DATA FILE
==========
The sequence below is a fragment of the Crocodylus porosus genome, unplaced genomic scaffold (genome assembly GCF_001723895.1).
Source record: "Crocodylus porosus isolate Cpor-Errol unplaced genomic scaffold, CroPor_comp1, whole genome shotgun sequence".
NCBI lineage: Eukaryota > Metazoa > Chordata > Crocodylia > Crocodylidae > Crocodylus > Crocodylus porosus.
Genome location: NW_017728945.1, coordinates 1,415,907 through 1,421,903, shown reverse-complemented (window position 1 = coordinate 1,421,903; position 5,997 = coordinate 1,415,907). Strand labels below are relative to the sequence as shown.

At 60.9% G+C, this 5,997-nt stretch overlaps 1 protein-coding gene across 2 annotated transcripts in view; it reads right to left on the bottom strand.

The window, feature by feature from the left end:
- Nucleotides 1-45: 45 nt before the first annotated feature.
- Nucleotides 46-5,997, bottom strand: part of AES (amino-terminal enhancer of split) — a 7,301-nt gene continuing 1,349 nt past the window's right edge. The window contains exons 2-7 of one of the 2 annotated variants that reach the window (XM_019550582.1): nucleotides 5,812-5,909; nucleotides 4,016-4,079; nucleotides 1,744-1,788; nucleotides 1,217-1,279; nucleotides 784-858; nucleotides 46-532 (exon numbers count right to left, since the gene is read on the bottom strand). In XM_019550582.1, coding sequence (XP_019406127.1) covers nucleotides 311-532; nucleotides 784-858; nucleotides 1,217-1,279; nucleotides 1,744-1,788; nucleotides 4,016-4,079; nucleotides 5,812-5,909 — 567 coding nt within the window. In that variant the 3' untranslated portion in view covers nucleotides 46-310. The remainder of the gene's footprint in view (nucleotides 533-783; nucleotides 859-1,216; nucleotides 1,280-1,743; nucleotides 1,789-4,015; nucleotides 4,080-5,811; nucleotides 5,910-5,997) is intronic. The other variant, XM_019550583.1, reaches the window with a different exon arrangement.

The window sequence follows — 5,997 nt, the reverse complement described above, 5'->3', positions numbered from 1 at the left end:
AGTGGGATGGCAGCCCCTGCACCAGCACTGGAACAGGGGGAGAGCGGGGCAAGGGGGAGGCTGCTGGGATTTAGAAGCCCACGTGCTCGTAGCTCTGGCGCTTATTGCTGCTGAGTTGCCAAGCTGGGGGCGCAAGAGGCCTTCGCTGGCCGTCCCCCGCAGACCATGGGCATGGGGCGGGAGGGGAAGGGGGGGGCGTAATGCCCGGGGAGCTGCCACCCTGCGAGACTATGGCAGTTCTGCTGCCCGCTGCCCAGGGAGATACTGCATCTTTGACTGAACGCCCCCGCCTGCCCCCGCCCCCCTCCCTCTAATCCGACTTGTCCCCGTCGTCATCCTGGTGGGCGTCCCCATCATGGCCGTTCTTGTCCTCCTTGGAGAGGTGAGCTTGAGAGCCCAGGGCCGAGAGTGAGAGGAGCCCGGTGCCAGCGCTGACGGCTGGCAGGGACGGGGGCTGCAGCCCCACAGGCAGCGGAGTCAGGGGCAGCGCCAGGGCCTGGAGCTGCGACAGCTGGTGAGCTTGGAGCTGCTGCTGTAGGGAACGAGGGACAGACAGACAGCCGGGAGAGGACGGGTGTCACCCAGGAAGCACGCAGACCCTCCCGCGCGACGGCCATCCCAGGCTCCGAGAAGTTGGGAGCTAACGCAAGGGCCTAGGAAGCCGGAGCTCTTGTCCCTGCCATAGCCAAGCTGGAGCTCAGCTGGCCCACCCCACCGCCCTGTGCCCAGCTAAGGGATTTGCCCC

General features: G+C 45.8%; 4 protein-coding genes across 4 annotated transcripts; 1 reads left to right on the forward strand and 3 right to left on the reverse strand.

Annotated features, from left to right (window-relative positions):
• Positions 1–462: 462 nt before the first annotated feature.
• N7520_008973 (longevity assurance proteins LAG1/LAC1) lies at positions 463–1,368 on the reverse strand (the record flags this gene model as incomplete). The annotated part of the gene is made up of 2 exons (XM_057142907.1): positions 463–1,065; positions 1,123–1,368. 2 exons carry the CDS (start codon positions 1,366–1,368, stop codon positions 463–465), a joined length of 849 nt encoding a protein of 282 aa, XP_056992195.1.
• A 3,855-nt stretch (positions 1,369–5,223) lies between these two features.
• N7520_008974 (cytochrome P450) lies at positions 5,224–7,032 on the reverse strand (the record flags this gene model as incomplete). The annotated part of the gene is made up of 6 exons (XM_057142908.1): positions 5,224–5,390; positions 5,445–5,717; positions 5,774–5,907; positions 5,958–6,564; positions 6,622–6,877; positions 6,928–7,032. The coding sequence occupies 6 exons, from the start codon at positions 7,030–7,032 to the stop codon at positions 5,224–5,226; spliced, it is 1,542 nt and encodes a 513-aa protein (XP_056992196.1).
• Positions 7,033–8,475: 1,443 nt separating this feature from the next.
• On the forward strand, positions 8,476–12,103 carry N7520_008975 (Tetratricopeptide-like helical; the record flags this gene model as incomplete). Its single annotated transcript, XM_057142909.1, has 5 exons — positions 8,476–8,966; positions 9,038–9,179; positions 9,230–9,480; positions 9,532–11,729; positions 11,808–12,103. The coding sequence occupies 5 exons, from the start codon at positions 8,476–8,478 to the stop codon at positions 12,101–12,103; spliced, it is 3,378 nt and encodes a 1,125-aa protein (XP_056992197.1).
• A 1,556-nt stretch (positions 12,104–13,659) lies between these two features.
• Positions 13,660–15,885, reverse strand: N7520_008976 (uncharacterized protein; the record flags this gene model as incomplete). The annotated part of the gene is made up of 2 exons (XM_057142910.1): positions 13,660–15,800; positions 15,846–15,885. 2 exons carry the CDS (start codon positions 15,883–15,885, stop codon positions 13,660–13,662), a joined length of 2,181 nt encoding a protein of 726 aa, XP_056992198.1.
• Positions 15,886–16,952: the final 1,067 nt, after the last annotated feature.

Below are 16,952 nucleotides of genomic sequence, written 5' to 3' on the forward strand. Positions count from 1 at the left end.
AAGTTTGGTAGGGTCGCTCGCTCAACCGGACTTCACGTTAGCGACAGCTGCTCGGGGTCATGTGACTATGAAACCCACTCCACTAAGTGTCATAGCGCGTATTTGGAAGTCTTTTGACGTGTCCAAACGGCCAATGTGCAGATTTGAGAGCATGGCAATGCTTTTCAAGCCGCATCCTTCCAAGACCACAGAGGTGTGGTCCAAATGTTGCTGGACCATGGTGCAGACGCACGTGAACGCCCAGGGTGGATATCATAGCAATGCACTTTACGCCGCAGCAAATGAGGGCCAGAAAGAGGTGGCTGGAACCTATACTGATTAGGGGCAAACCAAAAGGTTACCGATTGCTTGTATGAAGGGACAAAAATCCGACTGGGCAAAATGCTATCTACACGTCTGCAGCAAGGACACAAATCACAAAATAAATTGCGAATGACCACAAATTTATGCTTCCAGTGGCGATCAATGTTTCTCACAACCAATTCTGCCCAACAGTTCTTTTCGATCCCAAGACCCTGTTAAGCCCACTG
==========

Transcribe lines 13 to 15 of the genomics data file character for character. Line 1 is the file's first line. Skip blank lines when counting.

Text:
• Positions 1–462: 462 nt before the first annotated feature.
• N7520_008973 (longevity assurance proteins LAG1/LAC1) lies at positions 463–1,368 on the reverse strand (the record flags this gene model as incomplete). The annotated part of the gene is made up of 2 exons (XM_057142907.1): positions 463–1,065; positions 1,123–1,368. 2 exons carry the CDS (start codon positions 1,366–1,368, stop codon positions 463–465), a joined length of 849 nt encoding a protein of 282 aa, XP_056992195.1.
• A 3,855-nt stretch (positions 1,369–5,223) lies between these two features.